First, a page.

• Become aware of God’s presence here with you now, looking at you with love.

Ask for a grace

  • Ask God for the grace to receive what Jesus offers you today.

Read the scripture passage

Read the passage slowly, savoring the words and beginning to imagine the scene. Read it twice if that helps you to visualize it.

Matthew 14:13-21

When Jesus heard of the death of John the Baptist, he withdrew in a boat to a deserted place by himself. The crowds heard of this and followed him on foot from their towns. When he disembarked and saw the vast crowd, his heart was moved with pity for them, and he cured their sick.  When it was evening, the disciples approached him and said, “This is a deserted place and it is already late; dismiss the crowds so that they can go to the villages and buy food for themselves.” Jesus said to them, “There is no need for them to go away; give them some food yourselves.” But they said to him, “Five loaves and two fish are all we have here.” Then he said, “Bring them here to me,” and he ordered the crowds to sit down on the grass. Taking the five loaves and the two fish, and looking up to heaven, he said the blessing, broke the loaves, and gave them to the disciples, who in turn gave them to the crowds. They all ate and were satisfied, and they picked up the fragments left over—twelve wicker baskets full.  Those who ate were about five thousand men, not counting women and children.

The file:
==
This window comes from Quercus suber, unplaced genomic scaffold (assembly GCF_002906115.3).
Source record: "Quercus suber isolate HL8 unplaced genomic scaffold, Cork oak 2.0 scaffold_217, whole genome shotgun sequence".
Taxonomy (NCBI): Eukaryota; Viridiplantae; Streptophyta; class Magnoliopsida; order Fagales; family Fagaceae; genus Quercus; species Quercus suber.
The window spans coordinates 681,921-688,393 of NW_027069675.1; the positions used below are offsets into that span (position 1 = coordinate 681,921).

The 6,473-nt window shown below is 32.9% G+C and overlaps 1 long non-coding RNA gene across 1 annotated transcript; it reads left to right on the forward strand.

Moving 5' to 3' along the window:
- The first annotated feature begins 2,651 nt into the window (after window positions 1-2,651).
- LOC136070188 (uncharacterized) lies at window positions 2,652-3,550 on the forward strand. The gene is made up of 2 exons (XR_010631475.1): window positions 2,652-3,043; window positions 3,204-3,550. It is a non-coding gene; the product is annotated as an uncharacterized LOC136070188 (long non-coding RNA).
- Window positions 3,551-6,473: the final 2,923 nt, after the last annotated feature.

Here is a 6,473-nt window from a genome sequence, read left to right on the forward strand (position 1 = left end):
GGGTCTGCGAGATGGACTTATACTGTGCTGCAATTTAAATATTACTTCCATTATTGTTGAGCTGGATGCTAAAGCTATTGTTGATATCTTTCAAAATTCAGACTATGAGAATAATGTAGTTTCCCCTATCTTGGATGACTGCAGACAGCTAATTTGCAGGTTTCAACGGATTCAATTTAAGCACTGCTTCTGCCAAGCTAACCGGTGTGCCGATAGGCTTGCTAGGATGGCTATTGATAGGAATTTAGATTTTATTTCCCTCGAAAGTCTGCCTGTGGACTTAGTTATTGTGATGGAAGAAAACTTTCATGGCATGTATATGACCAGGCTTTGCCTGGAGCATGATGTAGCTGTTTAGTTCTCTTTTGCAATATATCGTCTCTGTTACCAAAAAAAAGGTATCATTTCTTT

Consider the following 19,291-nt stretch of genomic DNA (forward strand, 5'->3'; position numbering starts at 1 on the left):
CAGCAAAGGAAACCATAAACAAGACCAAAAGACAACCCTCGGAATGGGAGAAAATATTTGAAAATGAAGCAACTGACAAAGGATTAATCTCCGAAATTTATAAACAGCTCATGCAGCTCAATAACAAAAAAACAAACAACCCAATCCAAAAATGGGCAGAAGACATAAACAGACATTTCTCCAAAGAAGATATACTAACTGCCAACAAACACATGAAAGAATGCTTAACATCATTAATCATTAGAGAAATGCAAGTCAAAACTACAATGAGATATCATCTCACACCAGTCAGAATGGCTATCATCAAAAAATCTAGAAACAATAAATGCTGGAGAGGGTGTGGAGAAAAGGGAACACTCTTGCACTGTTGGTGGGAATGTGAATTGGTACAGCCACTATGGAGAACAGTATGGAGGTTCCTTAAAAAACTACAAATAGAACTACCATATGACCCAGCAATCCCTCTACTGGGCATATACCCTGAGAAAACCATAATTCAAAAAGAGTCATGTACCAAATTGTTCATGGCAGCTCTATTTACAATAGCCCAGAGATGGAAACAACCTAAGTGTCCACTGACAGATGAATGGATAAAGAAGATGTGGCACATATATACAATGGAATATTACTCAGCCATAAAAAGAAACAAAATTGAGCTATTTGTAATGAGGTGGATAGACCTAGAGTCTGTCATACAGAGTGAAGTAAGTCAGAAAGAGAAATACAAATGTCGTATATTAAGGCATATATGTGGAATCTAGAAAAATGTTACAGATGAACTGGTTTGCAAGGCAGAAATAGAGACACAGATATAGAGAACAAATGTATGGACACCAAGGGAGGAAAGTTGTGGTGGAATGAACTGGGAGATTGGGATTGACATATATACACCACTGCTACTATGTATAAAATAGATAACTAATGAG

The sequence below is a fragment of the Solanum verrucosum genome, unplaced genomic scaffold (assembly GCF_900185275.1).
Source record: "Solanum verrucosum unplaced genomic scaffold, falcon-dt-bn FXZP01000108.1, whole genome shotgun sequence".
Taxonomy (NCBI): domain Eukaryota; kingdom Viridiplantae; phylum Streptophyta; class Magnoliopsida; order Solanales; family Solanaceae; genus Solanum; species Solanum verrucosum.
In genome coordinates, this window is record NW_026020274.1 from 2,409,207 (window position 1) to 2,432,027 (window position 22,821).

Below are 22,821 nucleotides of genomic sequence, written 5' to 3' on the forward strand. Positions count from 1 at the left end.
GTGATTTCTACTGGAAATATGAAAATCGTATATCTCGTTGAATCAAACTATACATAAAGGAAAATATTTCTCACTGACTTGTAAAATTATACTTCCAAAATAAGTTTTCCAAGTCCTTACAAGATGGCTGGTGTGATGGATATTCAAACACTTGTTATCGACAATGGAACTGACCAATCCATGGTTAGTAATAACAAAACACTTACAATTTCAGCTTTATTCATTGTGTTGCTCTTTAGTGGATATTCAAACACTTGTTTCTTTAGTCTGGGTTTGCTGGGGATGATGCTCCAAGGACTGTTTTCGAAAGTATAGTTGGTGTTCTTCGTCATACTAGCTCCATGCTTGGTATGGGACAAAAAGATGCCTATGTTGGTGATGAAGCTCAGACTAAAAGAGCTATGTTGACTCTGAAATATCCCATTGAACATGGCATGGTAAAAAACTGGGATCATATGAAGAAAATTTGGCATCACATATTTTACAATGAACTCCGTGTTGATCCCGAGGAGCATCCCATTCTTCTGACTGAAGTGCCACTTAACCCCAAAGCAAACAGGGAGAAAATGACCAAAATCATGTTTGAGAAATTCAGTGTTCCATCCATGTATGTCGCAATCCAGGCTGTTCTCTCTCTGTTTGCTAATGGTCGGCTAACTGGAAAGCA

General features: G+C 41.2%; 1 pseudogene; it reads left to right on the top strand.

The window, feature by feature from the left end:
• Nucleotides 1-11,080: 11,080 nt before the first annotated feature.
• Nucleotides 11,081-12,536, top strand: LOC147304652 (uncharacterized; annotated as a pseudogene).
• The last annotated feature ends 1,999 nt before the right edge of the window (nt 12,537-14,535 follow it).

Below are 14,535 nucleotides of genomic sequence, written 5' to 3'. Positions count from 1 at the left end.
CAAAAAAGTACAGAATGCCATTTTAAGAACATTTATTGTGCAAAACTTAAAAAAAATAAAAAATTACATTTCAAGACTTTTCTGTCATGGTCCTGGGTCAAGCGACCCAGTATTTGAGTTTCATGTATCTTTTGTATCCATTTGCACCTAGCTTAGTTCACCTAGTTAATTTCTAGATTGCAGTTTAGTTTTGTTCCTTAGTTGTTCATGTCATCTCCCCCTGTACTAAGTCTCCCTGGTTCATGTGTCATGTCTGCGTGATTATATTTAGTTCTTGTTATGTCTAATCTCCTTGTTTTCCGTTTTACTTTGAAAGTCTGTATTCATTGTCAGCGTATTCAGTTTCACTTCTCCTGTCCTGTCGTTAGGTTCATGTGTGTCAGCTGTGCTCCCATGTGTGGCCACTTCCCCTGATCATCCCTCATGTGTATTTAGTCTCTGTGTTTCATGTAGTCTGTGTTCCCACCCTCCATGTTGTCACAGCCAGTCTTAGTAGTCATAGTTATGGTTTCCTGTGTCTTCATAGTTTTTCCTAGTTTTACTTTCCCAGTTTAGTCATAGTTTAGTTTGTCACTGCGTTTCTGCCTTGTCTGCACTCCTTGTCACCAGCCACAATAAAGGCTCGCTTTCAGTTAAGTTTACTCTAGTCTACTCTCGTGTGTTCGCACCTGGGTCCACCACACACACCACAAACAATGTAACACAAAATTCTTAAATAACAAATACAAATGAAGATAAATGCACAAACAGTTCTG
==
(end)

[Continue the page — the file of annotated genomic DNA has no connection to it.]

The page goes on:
Imaginative Contemplation

There is a great body of water in the Holy Land, the Sea of Galilee, also called Lake Tiberias. You can picture this lake without ever having been there – the details of the “real” lake don’t matter. It’s a body of water, with a shoreline, where Jesus did much of his ministry. In your imagination it can look like any great lake – one you have been to or one you have seen on TV or one you’ve simply imagined.

Picture yourself there now, near the Sea of Galilee. The shoreline is dotted with small towns and also with many deserted places. See the water, the shore, the boats, the fishermen, the women and children. Feel the sunshine and the breeze off the water. Hear the birds, the people calling and children playing. Pause to notice what it feels like to be in this place.